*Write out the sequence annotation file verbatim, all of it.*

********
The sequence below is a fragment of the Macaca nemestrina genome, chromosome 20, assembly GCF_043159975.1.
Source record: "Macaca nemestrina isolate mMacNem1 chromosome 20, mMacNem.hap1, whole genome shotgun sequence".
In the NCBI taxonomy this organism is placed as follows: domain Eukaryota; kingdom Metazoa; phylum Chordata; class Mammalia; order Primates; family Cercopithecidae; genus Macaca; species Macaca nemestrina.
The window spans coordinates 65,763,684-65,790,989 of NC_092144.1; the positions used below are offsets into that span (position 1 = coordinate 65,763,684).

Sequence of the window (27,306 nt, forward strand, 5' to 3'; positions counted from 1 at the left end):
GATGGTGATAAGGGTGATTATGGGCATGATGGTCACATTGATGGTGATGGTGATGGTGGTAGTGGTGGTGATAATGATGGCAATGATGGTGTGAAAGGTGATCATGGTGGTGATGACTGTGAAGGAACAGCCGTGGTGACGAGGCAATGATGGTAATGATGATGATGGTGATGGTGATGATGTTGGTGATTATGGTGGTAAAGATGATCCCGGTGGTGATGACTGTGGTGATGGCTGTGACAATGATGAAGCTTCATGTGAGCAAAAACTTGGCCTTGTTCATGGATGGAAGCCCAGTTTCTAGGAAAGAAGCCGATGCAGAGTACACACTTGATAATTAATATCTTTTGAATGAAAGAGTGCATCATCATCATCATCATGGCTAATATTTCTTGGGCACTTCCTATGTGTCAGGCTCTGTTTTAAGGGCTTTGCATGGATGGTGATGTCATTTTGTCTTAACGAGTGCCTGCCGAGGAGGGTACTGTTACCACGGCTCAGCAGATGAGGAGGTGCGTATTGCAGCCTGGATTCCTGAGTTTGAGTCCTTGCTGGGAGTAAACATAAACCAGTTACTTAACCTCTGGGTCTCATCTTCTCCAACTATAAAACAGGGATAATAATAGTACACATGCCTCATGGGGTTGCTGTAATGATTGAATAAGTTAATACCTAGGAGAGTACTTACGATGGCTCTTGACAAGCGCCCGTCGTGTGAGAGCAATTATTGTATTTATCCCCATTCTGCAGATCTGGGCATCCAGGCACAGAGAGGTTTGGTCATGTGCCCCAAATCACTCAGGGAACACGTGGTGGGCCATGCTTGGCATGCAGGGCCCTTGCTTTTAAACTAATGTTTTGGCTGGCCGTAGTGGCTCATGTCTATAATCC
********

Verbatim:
The sequence below is a fragment of the Macaca nemestrina genome, chromosome 20, assembly GCF_043159975.1.
Source record: "Macaca nemestrina isolate mMacNem1 chromosome 20, mMacNem.hap1, whole genome shotgun sequence".
In the NCBI taxonomy this organism is placed as follows: domain Eukaryota; kingdom Metazoa; phylum Chordata; class Mammalia; order Primates; family Cercopithecidae; genus Macaca; species Macaca nemestrina.
The window spans coordinates 65,763,684-65,790,989 of NC_092144.1; the positions used below are offsets into that span (position 1 = coordinate 65,763,684).

Sequence of the window (27,306 nt, forward strand, 5' to 3'; positions counted from 1 at the left end):
GATGGTGATAAGGGTGATTATGGGCATGATGGTCACATTGATGGTGATGGTGATGGTGGTAGTGGTGGTGATAATGATGGCAATGATGGTGTGAAAGGTGATCATGGTGGTGATGACTGTGAAGGAACAGCCGTGGTGACGAGGCAATGATGGTAATGATGATGATGGTGATGGTGATGATGTTGGTGATTATGGTGGTAAAGATGATCCCGGTGGTGATGACTGTGGTGATGGCTGTGACAATGATGAAGCTTCATGTGAGCAAAAACTTGGCCTTGTTCATGGATGGAAGCCCAGTTTCTAGGAAAGAAGCCGATGCAGAGTACACACTTGATAATTAATATCTTTTGAATGAAAGAGTGCATCATCATCATCATCATGGCTAATATTTCTTGGGCACTTCCTATGTGTCAGGCTCTGTTTTAAGGGCTTTGCATGGATGGTGATGTCATTTTGTCTTAACGAGTGCCTGCCGAGGAGGGTACTGTTACCACGGCTCAGCAGATGAGGAGGTGCGTATTGCAGCCTGGATTCCTGAGTTTGAGTCCTTGCTGGGAGTAAACATAAACCAGTTACTTAACCTCTGGGTCTCATCTTCTCCAACTATAAAACAGGGATAATAATAGTACACATGCCTCATGGGGTTGCTGTAATGATTGAATAAGTTAATACCTAGGAGAGTACTTACGATGGCTCTTGACAAGCGCCCGTCGTGTGAGAGCAATTATTGTATTTATCCCCATTCTGCAGATCTGGGCATCCAGGCACAGAGAGGTTTGGTCATGTGCCCCAAATCACTCAGGGAACACGTGGTGGGCCATGCTTGGCATGCAGGGCCCTTGCTTTTAAACTAATGTTTTGGCTGGCCGTAGTGGCTCATGTCTATAATCC